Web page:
Kia ora is a Te reo Maori greeting also used to give thanks and feels fitting here.
Kia ora friends,
I recently had the opportunity to visit the Broad Museum, a contemporary art museum in downtown Los Angeles, during its first few weeks of opening. I suppose it is only in our youth that we consider actions that require us to leave the comfort of our beds, drive for six hours, and arrive in a city at 5:00 AM for the sole reason of visiting a museum.
With no tickets, our only recourse was to wait in line. We thought we had arrived early. We also thought it was autumn. We were wrong on both counts. People actually cheered when an attendant emerged from the building pushing a cart full of water bottles.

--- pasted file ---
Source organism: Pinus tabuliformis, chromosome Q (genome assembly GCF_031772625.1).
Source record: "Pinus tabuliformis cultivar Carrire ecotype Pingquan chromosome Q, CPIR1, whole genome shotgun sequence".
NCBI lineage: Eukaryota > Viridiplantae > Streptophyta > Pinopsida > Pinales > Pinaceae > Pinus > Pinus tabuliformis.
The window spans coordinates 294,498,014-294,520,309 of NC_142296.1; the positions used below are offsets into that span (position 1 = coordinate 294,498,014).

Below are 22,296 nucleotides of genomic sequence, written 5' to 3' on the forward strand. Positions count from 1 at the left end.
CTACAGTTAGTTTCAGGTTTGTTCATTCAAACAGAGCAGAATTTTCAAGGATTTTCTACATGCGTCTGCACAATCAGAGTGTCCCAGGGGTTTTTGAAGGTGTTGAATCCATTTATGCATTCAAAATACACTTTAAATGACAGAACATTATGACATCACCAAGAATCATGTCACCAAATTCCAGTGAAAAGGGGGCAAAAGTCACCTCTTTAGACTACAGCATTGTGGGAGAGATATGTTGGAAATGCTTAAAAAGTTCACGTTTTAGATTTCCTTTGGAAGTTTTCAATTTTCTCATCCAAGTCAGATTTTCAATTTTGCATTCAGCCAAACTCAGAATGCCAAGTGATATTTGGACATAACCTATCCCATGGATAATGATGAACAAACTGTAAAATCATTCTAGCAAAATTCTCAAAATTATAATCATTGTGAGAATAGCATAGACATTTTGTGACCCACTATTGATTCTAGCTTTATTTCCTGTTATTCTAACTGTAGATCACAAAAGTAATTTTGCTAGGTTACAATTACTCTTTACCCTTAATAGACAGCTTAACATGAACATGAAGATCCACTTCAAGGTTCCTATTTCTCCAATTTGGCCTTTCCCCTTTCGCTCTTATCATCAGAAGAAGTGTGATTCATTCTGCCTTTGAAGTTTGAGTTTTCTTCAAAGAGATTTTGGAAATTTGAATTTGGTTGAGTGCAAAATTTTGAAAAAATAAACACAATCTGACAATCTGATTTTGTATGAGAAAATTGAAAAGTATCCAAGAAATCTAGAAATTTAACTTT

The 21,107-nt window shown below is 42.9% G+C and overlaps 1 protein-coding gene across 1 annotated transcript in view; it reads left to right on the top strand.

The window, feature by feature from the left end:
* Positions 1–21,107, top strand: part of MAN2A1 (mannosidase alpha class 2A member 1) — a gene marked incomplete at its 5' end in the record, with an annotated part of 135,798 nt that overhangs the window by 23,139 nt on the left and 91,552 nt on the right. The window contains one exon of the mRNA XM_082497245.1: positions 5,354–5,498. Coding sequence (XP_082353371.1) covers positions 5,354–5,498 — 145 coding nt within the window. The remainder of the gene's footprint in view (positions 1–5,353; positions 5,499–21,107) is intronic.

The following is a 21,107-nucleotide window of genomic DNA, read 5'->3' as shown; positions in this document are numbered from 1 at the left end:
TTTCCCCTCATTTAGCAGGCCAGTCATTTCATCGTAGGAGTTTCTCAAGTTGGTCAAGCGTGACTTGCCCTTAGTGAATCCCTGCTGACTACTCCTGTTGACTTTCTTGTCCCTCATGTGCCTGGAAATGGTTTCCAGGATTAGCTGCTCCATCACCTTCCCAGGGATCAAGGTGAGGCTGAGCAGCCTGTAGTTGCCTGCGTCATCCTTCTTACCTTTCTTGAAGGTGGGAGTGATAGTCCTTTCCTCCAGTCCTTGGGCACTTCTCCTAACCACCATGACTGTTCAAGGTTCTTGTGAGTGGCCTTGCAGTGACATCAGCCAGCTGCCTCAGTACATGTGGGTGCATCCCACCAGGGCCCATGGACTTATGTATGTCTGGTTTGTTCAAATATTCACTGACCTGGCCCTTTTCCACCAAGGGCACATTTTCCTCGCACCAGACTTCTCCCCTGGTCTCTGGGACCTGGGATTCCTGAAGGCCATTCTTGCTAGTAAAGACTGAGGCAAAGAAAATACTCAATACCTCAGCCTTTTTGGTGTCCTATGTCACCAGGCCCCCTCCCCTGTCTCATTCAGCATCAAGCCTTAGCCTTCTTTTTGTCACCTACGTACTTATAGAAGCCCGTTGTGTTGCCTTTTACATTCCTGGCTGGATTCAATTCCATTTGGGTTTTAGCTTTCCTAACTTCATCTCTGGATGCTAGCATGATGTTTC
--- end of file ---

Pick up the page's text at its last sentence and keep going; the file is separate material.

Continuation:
Standing outside, it struck me that the museum’s building will inevitably draw its context from the neighboring Walt Disney Concert Hall. The contrasts seem clearly intentional: containment vs accumulation, repetition vs fragmentation.
Within the museum, there is a very simple, but experientially, very strong differentiation between the lower and upper floors. I would liken it to the Titanic: the dark, subterranean underbelly of the engine room almost defies belief that just a few floors above, people are dancing in a sparkling, luminous ballroom.
In the lobby, the dark walls have been molded perfectly smooth. And within this polished surface, the gentle slopes and curves of the wall give way to a singular void, where people are swallowed whole to be led upward. It’s not merely a simple change in elevation; one quite literally emerges from the cave below into a place of light.